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Gov. Jerry Brown Touts California's Success at U.N. Climate Summit
World leaders convened in New York to attend the U.N. Climate Summit on September 23. Among the speakers was Governor Jerry Brown, whose "remarks were the highest-profile yet in his effort to promote California climate policies on an international stage," writes David Siders of the Sacramento Bee.
Brown said California will meet its goal of reducing carbon emissions to 1990 levels by 2020 and within six months will set a new goal for 2030 “that will be more ambitious, that will require more technology and will also require heightened political will.”
Just two days earlier, the governor in Sacramento "signed six bills he said will 'strengthen California’s best-in-the-nation electric vehicle market' and help the state reach its goal of getting 1.5 million zero-emission cars on the road by 2025," writes Marisa Lagos of the San Francisco Chronicle. The ambitious goal is one he set in March, 2012 as an executive order.
Four of the the half-dozen new laws are focused around expanding clean air vehicle access to carpool lanes, including toll lanes.
Last year at this time, we wrote about six bills Brown had signed to make the state greener from an auto perspective.
Another bill, AB 2565, will allow for renters to work with their landlords to install charging stations for electric vehicles. It "require(s) a lessor of a dwelling to approve a written request of a lessee to install an electric vehicle charging station at a parking space allotted for the lessee." See the bill language for exceptions.
All six bills can be seen on the governor's bill-signing webpage.
At the summit, Brown promoted the most controversial piece of his administration's climate mitigation agenda. "Oil industry groups in California have pressured Brown this year to delay an expansion of the state’s cap-and-trade program to vehicle fuels in January, with Republicans and some Democrats joining in the lobbying," writes Siders.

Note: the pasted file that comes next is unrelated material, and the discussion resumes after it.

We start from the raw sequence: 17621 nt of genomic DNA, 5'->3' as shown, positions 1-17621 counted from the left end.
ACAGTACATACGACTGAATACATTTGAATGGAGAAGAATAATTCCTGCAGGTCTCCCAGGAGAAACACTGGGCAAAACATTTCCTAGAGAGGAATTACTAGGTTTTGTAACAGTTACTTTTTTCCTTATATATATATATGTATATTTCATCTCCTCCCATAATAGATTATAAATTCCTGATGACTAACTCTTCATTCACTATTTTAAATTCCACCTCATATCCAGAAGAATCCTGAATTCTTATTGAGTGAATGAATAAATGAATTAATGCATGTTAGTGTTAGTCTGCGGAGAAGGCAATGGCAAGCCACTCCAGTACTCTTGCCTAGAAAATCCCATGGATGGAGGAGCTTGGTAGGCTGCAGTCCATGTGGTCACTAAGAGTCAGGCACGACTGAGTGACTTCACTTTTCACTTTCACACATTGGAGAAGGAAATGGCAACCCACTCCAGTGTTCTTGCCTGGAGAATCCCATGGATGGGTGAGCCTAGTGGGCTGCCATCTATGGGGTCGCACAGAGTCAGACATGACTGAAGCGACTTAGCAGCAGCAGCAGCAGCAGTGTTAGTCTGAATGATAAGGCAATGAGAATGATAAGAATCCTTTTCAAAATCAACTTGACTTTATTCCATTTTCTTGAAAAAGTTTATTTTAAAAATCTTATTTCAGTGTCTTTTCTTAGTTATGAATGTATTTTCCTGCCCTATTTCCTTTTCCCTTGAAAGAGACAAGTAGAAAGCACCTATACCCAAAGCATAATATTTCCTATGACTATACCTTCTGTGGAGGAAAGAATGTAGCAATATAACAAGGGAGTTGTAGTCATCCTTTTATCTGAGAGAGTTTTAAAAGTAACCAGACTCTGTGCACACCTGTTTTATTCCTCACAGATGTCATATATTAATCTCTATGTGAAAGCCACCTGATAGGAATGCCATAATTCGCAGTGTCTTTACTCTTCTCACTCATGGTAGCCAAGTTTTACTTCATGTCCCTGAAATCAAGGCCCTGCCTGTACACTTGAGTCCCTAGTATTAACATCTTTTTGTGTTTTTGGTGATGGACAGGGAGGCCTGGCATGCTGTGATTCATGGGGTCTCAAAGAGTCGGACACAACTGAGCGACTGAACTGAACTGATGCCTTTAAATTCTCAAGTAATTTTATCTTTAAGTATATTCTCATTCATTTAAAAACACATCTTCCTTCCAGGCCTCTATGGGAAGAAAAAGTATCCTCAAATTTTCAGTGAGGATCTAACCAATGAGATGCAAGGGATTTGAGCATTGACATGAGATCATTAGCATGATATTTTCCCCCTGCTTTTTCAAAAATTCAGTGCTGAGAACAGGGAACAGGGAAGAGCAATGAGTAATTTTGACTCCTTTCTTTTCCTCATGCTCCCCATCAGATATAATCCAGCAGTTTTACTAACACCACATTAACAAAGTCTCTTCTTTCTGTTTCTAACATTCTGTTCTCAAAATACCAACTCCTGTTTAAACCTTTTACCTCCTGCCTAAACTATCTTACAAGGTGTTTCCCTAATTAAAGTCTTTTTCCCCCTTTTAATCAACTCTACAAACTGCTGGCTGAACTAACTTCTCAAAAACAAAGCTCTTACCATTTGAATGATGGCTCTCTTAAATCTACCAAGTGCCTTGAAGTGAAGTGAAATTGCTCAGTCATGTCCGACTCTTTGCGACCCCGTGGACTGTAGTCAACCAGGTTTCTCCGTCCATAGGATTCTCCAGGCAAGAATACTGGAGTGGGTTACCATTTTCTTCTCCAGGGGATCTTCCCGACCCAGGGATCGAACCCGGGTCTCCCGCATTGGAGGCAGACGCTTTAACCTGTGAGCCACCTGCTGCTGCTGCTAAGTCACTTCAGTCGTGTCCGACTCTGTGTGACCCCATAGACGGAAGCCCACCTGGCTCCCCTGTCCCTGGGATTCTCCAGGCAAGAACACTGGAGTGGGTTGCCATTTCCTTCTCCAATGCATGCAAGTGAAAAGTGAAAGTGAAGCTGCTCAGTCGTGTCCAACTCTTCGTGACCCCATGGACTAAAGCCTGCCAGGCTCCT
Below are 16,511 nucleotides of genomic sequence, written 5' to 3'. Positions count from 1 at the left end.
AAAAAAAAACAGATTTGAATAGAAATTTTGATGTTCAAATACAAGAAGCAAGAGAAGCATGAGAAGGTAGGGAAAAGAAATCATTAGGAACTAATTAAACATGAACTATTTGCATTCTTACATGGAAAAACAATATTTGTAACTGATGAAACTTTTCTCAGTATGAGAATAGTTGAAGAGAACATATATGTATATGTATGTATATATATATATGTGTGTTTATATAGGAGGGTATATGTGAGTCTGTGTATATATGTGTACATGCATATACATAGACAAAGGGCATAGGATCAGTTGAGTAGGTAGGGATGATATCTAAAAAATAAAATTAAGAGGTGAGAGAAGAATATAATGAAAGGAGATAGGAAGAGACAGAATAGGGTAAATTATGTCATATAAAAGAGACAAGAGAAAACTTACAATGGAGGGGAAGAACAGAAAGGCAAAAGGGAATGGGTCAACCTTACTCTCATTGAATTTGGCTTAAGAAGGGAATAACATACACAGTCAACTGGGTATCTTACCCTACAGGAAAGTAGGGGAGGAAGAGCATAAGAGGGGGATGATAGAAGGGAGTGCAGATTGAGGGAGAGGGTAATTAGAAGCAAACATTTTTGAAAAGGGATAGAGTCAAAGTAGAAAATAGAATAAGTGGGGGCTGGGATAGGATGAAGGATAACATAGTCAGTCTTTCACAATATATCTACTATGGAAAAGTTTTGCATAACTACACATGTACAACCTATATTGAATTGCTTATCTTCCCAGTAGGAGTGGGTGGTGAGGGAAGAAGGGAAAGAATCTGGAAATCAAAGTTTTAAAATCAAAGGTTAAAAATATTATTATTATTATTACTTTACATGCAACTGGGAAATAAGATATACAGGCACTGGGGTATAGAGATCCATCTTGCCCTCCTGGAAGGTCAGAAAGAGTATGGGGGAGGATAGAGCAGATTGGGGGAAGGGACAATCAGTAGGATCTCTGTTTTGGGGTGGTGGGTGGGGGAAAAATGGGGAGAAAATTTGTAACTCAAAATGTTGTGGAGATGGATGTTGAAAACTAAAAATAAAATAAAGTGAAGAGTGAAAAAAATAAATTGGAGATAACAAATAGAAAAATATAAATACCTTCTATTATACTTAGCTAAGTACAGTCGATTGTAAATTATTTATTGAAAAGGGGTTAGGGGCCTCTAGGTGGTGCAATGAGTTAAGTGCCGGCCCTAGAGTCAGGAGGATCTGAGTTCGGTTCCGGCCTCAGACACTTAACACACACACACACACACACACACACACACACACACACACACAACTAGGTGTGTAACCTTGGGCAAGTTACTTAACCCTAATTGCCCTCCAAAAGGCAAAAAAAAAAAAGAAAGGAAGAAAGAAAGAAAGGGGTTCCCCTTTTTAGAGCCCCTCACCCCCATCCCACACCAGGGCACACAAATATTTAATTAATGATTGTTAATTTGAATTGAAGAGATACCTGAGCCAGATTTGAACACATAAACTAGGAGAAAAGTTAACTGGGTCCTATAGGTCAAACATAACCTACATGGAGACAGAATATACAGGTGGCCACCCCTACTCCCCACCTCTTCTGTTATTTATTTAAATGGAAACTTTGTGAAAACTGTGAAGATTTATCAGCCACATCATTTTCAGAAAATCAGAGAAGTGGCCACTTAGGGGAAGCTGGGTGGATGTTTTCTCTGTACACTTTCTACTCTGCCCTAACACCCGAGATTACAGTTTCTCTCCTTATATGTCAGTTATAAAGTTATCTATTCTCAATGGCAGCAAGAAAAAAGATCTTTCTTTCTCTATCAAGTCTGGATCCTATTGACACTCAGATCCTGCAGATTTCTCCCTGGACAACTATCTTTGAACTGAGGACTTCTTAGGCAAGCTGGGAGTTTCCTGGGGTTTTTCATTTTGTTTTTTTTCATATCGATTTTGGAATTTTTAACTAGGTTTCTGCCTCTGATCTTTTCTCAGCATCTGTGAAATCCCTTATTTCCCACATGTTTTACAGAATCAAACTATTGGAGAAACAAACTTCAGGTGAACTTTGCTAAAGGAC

“Now the great challenge is to stay the course,” Brown said. “Even today as we speak, there are advertisements being purchased on the airwaves of California in an attempt to persuade the people that cap-and-trade should somehow go away, that it’s going to raise the price of oil.”
However, oil analysts don't see it that way, writes Marc Lifsher of the Los Angeles Times. Turns out that market forces may make the "hidden gas tax" truly hidden, as is no price increase, though California motorists may not see the gas price decreases that may surface in other states.
Drivers probably won't notice the global-warming-related increase because average gas prices are the lowest they've been since fall 2010, said Tom Kloza, chief oil analyst for GasBuddy.com. What's more, he said, average prices in Los Angeles, which were at $3.76 per gallon of regular last week, are expected to fall an additional 15 to 20 cents in the next 100 days.